“It’s probably a mouse,” I said absentmindedly while pecking away at an assignment. “I think it’s bigger than a mouse,” she said. “Maybe you should come up here and have a listen.” I trudged upstairs and stuck my head in the bathroom. It sounded like Seal Team Six was conducting combat drills overhead.
Outwardly, I tried to sound casual: “Yeah, it sounds bigger than your average mouse. I’ll take a look.” Inwardly, I was flipping out. It sounded waaaay bigger than your average mouse. Standing on a chair, I pushed up through the attic hatch and shined a flashlight into the darkness. There, just under the edge of the roofline, was the culprit: a squirrel. Not just any squirrel, mind you, but a highly successful squirrel, judging from the plumpness of his physique and his glossy coat.
As I trained the flashlight in his direction, Mr. Bushytail stopped what he was doing and looked at me. I gave him my best Clint Eastwood “this attic ain’t big enough for both of us” stare and slowly retreated back down through the hatch, pulling the cover firmly in place behind me. My mind was racing. Clearly this squirrel needed a pneumatically-induced “retirement.” Getting an air rifle through that 2’ x 2’ hatch with me would be too cumbersome. At the same time, I didn’t want to take the chance of wounding the squirrel and having it go berserk in the attic. Finally, I chose my .177 caliber Beeman P1 air pistol and loaded it with Gamo Raptor PBA ammo. Even though the distance was less than a dozen feet, I wanted a flat trajectory and excellent penetration. I pushed my way back through the attic hatch and flipped on the flashlight. The squirrel was gone. Now what?
I carefully surveyed the attic in the flashlight’s glare. The squirrel had, indeed, left the building. Good . . . but how was he getting in? Standing in front of the house, I could see that a small piece of the aluminum on the overhang of the bathroom roof had pulled loose. A few minutes later, with the help of a ladder and my son holding it steady, I could see how the squirrel had managed it. The aluminum was springy. Somehow Mr. Bushytail had discovered he could pull it down a little, slide in, and the aluminum would return nearly all the way to its original position. Our unwanted furry guest was clearly planning to make a winter of it. Already there was a sizable stash of edibles to see him through. I could imagine him chatting up the lady squirrels: “Why don’t you come over, babe? I got a heated condo over the Elliott’s bathroom. On Tuesday nights, we can listen to the latest episode of NCIS.” I tacked the aluminum back into place, called the guy who could repair the underlying wood that had rotted, and prayed that my lick-and-a-promise patch job would hold until a “real” repair could be completed.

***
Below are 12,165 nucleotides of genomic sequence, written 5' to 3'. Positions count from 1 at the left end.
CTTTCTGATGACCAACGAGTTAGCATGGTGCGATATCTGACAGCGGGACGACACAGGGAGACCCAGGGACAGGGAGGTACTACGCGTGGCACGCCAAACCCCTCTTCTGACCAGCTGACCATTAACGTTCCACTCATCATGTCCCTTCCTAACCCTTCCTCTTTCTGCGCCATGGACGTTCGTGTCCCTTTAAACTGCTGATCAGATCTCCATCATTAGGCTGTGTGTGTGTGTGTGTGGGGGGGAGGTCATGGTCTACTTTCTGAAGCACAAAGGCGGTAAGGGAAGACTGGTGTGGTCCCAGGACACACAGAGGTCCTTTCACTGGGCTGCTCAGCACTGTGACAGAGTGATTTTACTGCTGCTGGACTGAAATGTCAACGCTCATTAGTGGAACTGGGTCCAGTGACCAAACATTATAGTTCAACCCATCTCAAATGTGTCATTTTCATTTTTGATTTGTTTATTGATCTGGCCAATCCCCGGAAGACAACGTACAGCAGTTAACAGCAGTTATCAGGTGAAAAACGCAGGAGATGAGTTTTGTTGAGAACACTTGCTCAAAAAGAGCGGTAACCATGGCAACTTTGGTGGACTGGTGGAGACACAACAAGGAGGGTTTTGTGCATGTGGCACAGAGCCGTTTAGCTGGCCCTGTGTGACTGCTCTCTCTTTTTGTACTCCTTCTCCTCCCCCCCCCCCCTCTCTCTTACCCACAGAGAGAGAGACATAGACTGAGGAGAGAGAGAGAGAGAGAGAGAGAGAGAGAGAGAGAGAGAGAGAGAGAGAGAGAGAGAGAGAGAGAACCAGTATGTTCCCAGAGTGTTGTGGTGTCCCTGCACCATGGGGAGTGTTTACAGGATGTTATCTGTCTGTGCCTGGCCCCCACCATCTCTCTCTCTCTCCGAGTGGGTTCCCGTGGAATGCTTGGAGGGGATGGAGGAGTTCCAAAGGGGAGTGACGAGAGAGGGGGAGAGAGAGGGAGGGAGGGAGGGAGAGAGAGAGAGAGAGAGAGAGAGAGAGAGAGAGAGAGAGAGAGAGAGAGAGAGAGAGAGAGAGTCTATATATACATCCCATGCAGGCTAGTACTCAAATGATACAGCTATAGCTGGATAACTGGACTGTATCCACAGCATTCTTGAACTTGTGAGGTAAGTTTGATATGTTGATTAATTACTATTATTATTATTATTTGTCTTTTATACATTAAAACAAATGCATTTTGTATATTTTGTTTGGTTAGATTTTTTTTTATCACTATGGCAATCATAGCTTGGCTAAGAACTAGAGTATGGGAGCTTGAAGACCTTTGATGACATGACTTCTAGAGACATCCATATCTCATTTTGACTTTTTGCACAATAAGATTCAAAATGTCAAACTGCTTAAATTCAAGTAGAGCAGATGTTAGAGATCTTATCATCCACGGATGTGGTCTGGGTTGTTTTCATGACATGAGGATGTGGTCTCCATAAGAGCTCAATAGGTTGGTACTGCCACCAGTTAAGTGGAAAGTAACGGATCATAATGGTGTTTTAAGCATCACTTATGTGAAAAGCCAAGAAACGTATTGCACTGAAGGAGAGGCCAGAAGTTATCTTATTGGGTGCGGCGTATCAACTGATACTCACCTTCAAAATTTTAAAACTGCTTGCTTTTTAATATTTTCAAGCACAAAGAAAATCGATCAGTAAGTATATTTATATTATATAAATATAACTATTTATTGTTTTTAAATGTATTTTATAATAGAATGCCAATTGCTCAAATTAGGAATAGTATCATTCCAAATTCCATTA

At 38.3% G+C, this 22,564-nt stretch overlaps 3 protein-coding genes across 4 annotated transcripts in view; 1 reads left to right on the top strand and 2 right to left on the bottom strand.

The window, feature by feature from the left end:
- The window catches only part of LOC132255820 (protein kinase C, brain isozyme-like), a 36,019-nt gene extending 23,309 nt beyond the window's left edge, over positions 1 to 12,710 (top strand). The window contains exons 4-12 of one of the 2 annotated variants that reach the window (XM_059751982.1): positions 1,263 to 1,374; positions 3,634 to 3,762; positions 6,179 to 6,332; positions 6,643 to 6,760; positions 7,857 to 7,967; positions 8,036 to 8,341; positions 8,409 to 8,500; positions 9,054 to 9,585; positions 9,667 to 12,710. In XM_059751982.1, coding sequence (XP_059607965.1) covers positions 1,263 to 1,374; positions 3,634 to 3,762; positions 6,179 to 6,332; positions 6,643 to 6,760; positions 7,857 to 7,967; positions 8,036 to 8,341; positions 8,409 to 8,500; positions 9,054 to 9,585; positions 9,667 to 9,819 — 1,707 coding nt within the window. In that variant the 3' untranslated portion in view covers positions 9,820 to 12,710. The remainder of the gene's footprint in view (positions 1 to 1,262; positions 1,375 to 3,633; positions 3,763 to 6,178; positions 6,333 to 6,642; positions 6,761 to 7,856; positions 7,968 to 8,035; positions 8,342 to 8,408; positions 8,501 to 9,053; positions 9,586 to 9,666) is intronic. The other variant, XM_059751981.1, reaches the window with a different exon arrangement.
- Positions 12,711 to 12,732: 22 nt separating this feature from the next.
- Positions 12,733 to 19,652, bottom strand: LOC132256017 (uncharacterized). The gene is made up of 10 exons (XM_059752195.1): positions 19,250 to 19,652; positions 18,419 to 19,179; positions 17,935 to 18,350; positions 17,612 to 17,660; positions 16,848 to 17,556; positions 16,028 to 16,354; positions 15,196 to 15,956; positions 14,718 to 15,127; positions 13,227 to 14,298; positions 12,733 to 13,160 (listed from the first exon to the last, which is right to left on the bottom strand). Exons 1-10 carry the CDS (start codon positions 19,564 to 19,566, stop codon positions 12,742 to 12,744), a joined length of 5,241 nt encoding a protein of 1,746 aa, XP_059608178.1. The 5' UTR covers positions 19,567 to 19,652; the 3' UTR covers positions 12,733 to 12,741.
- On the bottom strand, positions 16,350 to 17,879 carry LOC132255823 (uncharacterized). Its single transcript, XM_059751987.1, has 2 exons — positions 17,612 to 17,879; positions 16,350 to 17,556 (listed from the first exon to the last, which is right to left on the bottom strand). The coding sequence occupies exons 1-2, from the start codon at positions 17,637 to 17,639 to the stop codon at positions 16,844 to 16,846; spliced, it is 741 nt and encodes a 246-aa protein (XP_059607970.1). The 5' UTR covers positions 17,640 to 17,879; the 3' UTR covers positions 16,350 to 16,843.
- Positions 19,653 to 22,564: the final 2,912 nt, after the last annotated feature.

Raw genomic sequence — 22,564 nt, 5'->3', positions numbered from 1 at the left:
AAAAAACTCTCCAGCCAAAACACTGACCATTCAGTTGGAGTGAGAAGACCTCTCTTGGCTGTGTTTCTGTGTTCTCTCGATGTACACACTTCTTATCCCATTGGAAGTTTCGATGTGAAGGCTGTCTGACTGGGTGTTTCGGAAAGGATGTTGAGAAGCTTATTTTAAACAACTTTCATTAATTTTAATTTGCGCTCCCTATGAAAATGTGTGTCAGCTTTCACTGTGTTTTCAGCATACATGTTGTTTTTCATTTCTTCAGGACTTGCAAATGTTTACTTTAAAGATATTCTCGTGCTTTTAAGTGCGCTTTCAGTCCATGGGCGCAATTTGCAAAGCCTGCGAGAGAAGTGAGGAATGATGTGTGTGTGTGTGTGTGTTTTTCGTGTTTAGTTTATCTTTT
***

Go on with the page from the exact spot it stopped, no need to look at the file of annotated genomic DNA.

There were no noises in the attic that night, but the following day when I stepped out the front door, headed to the mailbox, I heard a noise overhead. There was Mr. Bushytail, trying to “pick the lock” on his pad. Clearly, he hadn’t taken the hint. I would have to take sterner measures. So I kept the P1 close at hand while attending to my writing chores. Finally, I caught him part way up the spruce tree by our bird feeder. I flipped on the red dot and ranged the distance at about seven yards. I gripped the pistol tightly with my right hand, pulling it back into the web between my thumb and forefinger. I wrapped the fingers of my left hand over the middle, ring, and little fingers of my trigger hand. (Unlike some folks, who allow springer air pistols to freely recoil, I clamp mine in a Ninja death grip.) I extended both arms to form a triangle with my chest. I placed the red dot over center mass, eased the first stage out of the trigger, and squeezed a bit more. The P1 bucked in my hands, and the squirrel dropped like a stone. I suspect he was on his way to that Big Oak Forest in the sky before he hit the ground.
And since then, there have been no more noises in the attic.
Used with permission from Airguns of Arizona, www.airgunsofarizona.com.